27 February, 2013

Review: The Magic Mirror And The Seventh Dwarf by Tia Nevitt

Tia Nevitt has a lot of promise. I liked (but couldn't quite love) her debut. When Dear Author featured this second tale as a Daily Deal I snatched it up. Nevitt writes with an easy style that put me in mind of Gregory Maguire at his least cumbersome. She has a fresh eye for familiar fairy tales. Taking her characters from the sidelines, Nevitt world builds like a master. I'm definitely in for her third tale and probably the one after that. Something about this author intrigues me. And yet I lack the love. The passion isn't there. I want Nevitt to take just one step further from the comfort zone.The Magic Mirror And The Seventh Dwarf (Accidental Enchantments) has a title which tells you most of what's wrong with the story. There are too many elements vying for your attention. I get that Nevitt's concept is to intertwine a slightly different version of a familiar tale with a completely new one. The difficulty she faces is making both tales equally compelling and in that she failed.

In Gretchen the dwarf Nevitt has a great character she mostly abandons for the side tale of Snow White. We all know everything we care to know about Snow White. The minor changes here don't compel me as a reader. Gretchen starts out so strong but then she fades. When we meet Gretchen she is strong, pragmatic, confident and determined to improve her life. She's a savvy commentator on the motivations of others, adept at reading faces and vocal tones. By the time we leave Gretchen she's no longer steering her own course. Gretchen has become almost tediously like our standard heroine, interested primarily in other's opinions of her. I didn't buy the lessons the author felt Gretchen needed to learn. Snow White is a complete bore. She's too good to be true and too bravely heroic to tolerate. Snow is absurdly trusting. Someone may try to rape her, someone may try to kill her, but Snow just keeps trucking. Snow's only weakness is not having friends. She's too pretty to make friends. Snow talks about being valued only for her beauty. Snow has real problems she could absolutely focus on so her insistence that beauty has been her obstacle rings false. She's the borderline anorexic girl who complains for hours about her fast metabolism keeping her from gaining weight while ignoring the laxative in her purse. Snow is used as a club to beat home the message the author wants Gretchen to learn. Beauty is in the eye of the beholder. Whatever. Snow is also painfully dim. When the mirror presents a solution to her problems (a completely obvious one at that) Snow seems to have never considered it.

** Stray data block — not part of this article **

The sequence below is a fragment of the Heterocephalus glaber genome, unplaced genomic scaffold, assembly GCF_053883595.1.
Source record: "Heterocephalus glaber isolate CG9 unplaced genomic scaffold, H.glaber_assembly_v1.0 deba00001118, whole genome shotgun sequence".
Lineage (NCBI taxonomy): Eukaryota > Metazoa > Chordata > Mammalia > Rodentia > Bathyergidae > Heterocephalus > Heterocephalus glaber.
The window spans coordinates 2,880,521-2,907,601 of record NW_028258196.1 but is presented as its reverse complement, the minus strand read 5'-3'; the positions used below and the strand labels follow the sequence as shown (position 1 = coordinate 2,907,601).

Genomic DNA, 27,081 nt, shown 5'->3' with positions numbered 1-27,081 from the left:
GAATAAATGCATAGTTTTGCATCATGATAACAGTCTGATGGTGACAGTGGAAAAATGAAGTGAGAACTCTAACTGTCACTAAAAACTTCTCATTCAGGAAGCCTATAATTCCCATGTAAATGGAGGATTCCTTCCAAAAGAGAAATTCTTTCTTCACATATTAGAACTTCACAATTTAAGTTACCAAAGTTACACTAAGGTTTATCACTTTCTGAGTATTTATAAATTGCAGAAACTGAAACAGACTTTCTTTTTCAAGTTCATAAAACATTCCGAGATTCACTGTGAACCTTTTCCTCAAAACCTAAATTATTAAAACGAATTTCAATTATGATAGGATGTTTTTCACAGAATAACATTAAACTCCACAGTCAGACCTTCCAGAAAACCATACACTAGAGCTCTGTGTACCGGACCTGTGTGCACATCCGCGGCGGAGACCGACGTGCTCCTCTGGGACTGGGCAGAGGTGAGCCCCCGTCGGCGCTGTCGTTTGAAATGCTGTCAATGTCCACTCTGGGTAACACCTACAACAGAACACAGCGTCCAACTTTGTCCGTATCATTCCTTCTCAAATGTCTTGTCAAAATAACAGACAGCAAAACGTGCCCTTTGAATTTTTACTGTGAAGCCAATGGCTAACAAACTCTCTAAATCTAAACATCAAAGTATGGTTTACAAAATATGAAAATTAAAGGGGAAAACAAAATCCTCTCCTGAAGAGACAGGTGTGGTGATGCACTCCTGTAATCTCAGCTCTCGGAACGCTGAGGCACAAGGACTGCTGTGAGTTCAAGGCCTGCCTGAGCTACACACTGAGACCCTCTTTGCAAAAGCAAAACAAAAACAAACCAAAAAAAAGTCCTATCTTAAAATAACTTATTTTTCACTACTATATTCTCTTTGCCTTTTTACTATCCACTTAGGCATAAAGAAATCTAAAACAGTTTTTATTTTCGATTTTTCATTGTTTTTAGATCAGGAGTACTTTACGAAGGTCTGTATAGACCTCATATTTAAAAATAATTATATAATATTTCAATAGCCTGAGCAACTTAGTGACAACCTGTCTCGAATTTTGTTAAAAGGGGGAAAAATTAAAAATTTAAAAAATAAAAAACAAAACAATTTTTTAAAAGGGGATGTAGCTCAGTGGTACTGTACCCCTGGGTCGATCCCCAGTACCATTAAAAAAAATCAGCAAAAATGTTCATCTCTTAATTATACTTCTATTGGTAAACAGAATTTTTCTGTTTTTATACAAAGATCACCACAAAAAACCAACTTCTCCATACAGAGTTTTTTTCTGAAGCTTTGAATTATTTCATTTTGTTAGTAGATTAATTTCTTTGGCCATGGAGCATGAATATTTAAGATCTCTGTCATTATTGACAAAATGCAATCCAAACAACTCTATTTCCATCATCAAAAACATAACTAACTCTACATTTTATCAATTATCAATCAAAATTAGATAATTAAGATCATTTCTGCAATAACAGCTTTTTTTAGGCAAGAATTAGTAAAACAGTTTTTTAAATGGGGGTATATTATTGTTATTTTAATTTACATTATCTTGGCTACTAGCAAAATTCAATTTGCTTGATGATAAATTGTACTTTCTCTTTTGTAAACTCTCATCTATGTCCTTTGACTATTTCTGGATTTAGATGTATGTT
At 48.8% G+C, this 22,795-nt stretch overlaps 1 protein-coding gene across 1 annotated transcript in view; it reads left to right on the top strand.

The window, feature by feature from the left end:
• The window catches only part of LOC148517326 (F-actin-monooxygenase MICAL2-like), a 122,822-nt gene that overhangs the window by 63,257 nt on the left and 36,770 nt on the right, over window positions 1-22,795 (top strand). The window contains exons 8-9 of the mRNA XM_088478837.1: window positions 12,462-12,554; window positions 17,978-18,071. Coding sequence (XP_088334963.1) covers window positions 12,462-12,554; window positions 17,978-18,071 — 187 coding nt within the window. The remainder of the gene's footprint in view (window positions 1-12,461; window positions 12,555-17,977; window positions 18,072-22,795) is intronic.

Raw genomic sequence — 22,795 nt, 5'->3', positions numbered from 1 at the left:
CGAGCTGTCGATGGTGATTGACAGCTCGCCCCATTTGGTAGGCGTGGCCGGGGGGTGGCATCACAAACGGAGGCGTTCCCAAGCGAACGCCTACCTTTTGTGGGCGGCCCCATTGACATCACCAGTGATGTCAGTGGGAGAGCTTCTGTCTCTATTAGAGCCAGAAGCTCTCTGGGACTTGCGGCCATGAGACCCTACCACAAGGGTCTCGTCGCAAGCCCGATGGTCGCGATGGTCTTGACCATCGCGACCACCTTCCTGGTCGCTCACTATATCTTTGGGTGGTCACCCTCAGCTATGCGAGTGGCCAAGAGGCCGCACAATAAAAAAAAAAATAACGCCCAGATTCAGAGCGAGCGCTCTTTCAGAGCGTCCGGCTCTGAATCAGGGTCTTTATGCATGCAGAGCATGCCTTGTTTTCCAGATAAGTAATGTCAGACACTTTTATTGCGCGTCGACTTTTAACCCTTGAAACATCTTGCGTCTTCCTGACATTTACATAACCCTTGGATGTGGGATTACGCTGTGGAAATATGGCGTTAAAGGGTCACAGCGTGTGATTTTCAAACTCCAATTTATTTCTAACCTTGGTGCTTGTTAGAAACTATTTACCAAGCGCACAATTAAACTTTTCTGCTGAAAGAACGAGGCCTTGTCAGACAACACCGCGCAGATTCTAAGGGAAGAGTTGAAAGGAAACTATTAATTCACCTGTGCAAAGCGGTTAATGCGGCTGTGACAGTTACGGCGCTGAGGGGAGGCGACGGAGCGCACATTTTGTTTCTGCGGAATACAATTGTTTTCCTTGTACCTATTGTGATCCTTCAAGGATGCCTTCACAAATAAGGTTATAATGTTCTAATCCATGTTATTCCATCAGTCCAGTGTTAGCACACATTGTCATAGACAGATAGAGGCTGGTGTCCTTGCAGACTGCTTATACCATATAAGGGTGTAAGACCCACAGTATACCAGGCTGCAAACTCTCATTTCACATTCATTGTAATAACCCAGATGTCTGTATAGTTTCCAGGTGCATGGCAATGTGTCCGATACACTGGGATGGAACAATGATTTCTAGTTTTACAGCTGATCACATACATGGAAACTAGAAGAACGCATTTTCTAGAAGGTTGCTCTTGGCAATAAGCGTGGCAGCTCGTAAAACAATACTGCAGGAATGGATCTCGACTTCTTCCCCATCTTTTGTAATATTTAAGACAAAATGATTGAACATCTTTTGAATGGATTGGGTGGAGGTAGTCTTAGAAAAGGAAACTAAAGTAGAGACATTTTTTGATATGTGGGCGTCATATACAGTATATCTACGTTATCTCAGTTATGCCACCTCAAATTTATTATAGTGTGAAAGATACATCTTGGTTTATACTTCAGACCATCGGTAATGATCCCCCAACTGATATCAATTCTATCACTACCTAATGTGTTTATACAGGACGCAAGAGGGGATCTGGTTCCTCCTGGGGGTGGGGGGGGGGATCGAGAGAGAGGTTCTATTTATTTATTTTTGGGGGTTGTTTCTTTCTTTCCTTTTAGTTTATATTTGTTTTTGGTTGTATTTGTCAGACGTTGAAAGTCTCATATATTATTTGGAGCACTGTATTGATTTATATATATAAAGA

Gretchen was a dream until she met Snow. Soon she's repeatedly obsessing about her looks while beating herself up for prejudging beautiful women. It might have been more tolerable if there was real conflict about who Gretchen would pair off with but there isn't. He's going to be short and he's going to be the only short character the author spends much time on. Then there is the melodramatic villain. He's blinded by his own (comparative) beauty. He's a bully and an attempted rapist. I'm not sure what the point of that is. On the one hand, the author argues that Snow's near assault is a result of her beauty. On the other Gretchen's is about thwarted power and anger. Does a short need two such events? Does it need dual motivations? Rape is rape. Is it supposed to shock us that it would happen to anyone? It happens to 101 year old women. Is Mr. Bad Dwarf's bullying and violence just not enough? It serves little story purpose to have Gretchen experience the assault and the ease with which she (and Snow) shake it off bothered me.

Reading TMMATSDAE I thought of a dozen turns Nevitt could have taken. There were so many paths open to her once the character of Gretchen was established. I was sad that we wasted them on the conventional path of visually dissimilar women becoming friends. I was sorry that the burden to overcome assumptive bias was primarily on Gretchen. I was bored that Gretchen ended up with the most predictable partner possible. I think Tia Nevitt has some great books in her. I'm hoping in her next outing she sticks to her instinct for reinvention. If anyone could make dwarf romance a genre, she could.

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